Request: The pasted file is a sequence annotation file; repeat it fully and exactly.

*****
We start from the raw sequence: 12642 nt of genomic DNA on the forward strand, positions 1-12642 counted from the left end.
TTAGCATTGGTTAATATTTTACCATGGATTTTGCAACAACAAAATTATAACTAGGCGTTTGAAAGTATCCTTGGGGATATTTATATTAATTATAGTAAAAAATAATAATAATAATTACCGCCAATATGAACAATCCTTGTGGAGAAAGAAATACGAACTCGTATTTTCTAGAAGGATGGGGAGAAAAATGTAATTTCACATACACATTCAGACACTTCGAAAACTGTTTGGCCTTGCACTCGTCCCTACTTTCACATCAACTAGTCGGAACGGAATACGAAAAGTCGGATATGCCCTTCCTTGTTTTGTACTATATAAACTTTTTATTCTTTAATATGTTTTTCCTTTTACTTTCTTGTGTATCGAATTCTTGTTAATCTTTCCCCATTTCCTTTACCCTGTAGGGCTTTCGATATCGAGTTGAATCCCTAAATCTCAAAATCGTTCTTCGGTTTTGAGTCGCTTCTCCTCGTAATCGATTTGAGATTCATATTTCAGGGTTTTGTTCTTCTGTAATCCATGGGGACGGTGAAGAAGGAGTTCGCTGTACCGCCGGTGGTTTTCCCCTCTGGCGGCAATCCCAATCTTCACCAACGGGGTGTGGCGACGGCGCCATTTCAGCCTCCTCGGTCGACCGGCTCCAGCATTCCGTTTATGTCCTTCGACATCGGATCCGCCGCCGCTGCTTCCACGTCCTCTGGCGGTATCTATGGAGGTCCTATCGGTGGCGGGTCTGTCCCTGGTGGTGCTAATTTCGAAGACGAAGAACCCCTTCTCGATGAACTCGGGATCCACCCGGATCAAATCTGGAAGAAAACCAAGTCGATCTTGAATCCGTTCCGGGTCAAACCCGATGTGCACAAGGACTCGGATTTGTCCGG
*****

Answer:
We start from the raw sequence: 12642 nt of genomic DNA on the forward strand, positions 1-12642 counted from the left end.
TTAGCATTGGTTAATATTTTACCATGGATTTTGCAACAACAAAATTATAACTAGGCGTTTGAAAGTATCCTTGGGGATATTTATATTAATTATAGTAAAAAATAATAATAATAATTACCGCCAATATGAACAATCCTTGTGGAGAAAGAAATACGAACTCGTATTTTCTAGAAGGATGGGGAGAAAAATGTAATTTCACATACACATTCAGACACTTCGAAAACTGTTTGGCCTTGCACTCGTCCCTACTTTCACATCAACTAGTCGGAACGGAATACGAAAAGTCGGATATGCCCTTCCTTGTTTTGTACTATATAAACTTTTTATTCTTTAATATGTTTTTCCTTTTACTTTCTTGTGTATCGAATTCTTGTTAATCTTTCCCCATTTCCTTTACCCTGTAGGGCTTTCGATATCGAGTTGAATCCCTAAATCTCAAAATCGTTCTTCGGTTTTGAGTCGCTTCTCCTCGTAATCGATTTGAGATTCATATTTCAGGGTTTTGTTCTTCTGTAATCCATGGGGACGGTGAAGAAGGAGTTCGCTGTACCGCCGGTGGTTTTCCCCTCTGGCGGCAATCCCAATCTTCACCAACGGGGTGTGGCGACGGCGCCATTTCAGCCTCCTCGGTCGACCGGCTCCAGCATTCCGTTTATGTCCTTCGACATCGGATCCGCCGCCGCTGCTTCCACGTCCTCTGGCGGTATCTATGGAGGTCCTATCGGTGGCGGGTCTGTCCCTGGTGGTGCTAATTTCGAAGACGAAGAACCCCTTCTCGATGAACTCGGGATCCACCCGGATCAAATCTGGAAGAAAACCAAGTCGATCTTGAATCCGTTCCGGGTCAAACCCGATGTGCACAAGGACTCGGATTTGTCCGG